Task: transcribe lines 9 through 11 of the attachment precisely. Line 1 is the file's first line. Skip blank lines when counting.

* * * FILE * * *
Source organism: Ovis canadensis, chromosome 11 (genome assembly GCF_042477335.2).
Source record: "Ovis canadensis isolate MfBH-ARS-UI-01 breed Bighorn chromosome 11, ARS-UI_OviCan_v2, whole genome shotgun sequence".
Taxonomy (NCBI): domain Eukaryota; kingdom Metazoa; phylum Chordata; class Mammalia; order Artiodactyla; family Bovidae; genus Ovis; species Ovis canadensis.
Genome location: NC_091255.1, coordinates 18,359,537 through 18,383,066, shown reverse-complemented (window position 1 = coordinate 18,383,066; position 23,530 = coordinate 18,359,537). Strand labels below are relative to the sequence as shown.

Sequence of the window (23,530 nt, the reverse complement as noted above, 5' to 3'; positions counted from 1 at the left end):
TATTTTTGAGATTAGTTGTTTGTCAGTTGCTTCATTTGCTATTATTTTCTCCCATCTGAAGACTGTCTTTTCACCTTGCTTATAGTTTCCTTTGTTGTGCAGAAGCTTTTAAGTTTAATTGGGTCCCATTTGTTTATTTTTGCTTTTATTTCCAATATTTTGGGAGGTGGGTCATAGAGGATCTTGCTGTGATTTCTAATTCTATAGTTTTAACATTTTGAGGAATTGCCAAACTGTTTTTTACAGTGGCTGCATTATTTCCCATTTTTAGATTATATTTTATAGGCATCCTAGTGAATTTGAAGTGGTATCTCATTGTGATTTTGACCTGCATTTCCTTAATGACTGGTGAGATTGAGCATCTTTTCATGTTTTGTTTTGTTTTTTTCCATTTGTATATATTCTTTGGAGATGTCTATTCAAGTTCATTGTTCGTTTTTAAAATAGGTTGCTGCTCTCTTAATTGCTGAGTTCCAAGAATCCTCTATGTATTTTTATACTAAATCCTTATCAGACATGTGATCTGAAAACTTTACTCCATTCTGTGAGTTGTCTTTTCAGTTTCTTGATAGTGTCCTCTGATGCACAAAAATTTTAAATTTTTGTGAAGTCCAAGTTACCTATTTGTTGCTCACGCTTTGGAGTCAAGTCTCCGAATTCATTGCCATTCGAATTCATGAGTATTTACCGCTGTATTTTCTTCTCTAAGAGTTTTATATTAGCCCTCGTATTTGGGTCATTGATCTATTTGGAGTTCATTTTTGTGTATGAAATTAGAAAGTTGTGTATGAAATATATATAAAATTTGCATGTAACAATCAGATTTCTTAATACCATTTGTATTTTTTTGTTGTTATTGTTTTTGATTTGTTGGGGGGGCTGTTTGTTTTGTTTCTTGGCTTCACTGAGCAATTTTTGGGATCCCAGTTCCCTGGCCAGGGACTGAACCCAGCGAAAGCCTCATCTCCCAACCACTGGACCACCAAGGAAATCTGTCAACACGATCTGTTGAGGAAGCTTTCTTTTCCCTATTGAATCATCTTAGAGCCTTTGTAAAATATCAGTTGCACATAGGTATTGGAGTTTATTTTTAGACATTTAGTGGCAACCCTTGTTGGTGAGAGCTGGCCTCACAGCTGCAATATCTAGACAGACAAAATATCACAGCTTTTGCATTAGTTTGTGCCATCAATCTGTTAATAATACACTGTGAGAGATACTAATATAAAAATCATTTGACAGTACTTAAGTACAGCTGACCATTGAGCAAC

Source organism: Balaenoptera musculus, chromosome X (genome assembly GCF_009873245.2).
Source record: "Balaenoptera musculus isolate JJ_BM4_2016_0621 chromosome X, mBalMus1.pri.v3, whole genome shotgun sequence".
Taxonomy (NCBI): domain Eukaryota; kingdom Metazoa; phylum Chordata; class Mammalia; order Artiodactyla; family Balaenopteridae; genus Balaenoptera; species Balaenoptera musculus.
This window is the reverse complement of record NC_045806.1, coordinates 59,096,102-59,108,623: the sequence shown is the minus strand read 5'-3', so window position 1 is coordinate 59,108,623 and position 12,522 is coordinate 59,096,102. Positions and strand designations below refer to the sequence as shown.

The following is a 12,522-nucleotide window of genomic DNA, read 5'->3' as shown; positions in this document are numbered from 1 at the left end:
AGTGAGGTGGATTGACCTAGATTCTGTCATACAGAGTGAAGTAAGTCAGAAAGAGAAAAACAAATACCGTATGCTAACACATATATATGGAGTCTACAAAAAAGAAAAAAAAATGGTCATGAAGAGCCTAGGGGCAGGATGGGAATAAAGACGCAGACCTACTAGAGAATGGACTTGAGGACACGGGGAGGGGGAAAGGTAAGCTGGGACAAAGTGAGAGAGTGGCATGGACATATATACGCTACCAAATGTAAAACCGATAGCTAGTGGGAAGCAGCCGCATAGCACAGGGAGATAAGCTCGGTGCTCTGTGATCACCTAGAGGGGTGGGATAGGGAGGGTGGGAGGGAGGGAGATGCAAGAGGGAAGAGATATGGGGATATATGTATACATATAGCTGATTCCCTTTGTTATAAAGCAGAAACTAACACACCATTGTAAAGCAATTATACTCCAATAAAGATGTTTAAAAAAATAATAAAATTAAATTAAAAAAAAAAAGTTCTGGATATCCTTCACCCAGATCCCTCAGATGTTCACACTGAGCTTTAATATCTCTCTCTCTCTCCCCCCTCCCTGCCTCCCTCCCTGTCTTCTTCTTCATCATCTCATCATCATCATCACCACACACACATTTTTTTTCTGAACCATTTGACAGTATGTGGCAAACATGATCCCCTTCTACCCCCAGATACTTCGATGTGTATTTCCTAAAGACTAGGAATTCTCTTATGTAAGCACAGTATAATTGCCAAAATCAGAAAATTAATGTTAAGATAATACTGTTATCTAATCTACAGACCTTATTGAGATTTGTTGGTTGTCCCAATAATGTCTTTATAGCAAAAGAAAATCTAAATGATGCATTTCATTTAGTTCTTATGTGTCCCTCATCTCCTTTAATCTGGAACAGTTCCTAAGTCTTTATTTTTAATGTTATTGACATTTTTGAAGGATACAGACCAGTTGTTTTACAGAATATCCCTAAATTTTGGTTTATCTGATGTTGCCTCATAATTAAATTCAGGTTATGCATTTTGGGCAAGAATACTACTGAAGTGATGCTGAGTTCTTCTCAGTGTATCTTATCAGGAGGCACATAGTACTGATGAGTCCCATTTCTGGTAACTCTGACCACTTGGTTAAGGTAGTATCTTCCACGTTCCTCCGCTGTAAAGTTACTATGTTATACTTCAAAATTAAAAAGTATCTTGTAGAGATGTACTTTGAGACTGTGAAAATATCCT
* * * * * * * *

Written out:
Taxonomy (NCBI): domain Eukaryota; kingdom Metazoa; phylum Chordata; class Mammalia; order Artiodactyla; family Balaenopteridae; genus Balaenoptera; species Balaenoptera musculus.
This window is the reverse complement of record NC_045806.1, coordinates 59,096,102-59,108,623: the sequence shown is the minus strand read 5'-3', so window position 1 is coordinate 59,108,623 and position 12,522 is coordinate 59,096,102. Positions and strand designations below refer to the sequence as shown.

The following is a 12,522-nucleotide window of genomic DNA, read 5'->3' as shown; positions in this document are numbered from 1 at the left end: